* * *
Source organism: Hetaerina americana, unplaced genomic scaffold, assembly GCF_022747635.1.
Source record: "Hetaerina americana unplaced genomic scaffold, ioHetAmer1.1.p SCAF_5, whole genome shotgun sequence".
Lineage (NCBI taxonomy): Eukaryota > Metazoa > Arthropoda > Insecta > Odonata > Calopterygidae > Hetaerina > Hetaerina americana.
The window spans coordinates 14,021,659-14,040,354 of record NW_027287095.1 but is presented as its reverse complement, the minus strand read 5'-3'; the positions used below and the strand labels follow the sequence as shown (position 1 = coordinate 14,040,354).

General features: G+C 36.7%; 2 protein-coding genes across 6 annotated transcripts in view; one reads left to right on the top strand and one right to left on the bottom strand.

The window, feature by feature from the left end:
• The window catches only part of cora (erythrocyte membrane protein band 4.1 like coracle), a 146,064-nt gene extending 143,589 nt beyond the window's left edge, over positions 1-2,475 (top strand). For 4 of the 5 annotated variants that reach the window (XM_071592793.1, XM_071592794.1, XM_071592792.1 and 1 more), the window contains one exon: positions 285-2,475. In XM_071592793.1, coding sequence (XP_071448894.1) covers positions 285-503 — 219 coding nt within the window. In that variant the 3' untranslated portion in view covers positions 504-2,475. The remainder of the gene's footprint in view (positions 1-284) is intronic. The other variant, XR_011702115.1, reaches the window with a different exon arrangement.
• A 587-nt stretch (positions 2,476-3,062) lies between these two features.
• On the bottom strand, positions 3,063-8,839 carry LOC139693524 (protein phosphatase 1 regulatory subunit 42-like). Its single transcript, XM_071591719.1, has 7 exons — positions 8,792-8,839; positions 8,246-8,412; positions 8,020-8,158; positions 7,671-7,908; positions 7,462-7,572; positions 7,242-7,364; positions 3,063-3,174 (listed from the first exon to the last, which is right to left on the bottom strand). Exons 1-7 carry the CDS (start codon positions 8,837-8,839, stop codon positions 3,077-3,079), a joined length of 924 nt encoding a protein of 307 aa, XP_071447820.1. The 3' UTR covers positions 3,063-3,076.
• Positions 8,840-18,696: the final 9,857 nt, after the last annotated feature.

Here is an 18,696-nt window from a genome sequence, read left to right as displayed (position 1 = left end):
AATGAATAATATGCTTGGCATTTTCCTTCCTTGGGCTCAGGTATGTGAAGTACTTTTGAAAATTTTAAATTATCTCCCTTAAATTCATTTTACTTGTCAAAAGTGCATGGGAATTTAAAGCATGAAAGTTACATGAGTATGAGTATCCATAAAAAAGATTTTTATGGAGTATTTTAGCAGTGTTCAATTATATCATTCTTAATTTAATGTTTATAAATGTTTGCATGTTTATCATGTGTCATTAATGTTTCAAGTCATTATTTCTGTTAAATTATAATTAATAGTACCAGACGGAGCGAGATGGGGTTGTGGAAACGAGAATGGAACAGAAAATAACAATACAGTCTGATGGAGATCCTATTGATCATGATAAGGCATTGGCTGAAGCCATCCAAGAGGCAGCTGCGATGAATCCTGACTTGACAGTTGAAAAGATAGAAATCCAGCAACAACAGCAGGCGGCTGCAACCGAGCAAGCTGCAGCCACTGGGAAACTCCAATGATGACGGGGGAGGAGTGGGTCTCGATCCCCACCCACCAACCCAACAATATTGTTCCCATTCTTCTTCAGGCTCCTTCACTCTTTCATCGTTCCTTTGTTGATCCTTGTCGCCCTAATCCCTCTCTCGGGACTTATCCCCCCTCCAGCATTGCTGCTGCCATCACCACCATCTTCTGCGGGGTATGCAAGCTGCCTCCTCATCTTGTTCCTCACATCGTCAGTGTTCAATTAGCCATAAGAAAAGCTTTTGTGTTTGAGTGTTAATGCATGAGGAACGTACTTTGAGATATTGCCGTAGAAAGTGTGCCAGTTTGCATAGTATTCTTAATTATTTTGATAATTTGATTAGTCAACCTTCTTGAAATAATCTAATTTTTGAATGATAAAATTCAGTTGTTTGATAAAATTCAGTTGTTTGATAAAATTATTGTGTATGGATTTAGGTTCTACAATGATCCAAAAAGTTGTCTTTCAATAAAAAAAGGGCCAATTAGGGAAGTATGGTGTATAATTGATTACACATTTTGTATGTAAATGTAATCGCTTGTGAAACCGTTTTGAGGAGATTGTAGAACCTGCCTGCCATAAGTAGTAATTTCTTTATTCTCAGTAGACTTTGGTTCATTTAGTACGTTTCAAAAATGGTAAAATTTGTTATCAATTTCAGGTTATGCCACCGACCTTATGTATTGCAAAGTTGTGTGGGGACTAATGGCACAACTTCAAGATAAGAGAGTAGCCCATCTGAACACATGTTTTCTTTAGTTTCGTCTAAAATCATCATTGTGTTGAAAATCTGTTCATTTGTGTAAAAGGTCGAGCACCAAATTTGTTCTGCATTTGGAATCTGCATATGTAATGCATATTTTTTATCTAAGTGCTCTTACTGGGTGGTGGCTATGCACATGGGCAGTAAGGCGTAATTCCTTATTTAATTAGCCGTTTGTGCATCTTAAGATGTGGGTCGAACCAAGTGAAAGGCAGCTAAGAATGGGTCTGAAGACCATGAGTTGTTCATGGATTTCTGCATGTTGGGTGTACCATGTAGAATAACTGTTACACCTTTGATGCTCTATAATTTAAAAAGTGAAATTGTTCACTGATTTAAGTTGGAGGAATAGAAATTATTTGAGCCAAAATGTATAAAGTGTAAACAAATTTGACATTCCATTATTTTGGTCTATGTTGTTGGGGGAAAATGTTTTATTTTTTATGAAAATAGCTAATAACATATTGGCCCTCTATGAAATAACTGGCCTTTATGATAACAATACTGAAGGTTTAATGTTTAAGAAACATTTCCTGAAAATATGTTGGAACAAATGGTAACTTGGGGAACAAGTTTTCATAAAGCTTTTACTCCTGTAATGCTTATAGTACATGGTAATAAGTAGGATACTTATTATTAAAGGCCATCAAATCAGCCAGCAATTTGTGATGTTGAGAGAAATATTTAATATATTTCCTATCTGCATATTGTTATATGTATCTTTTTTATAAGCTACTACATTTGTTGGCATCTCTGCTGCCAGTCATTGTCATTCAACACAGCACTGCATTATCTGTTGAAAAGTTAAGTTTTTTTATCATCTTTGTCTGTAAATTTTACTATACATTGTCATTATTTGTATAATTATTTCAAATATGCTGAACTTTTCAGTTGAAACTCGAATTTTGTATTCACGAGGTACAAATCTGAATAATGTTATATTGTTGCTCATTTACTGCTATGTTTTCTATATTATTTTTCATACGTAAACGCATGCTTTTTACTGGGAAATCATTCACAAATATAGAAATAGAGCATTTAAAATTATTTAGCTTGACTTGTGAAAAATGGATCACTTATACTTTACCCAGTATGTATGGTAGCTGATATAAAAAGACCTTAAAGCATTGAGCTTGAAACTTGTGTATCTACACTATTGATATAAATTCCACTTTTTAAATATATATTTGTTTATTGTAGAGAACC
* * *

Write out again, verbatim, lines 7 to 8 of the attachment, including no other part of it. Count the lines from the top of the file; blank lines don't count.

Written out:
• The window catches only part of cora (erythrocyte membrane protein band 4.1 like coracle), a 146,064-nt gene extending 143,589 nt beyond the window's left edge, over positions 1-2,475 (top strand). For 4 of the 5 annotated variants that reach the window (XM_071592793.1, XM_071592794.1, XM_071592792.1 and 1 more), the window contains one exon: positions 285-2,475. In XM_071592793.1, coding sequence (XP_071448894.1) covers positions 285-503 — 219 coding nt within the window. In that variant the 3' untranslated portion in view covers positions 504-2,475. The remainder of the gene's footprint in view (positions 1-284) is intronic. The other variant, XR_011702115.1, reaches the window with a different exon arrangement.
• A 587-nt stretch (positions 2,476-3,062) lies between these two features.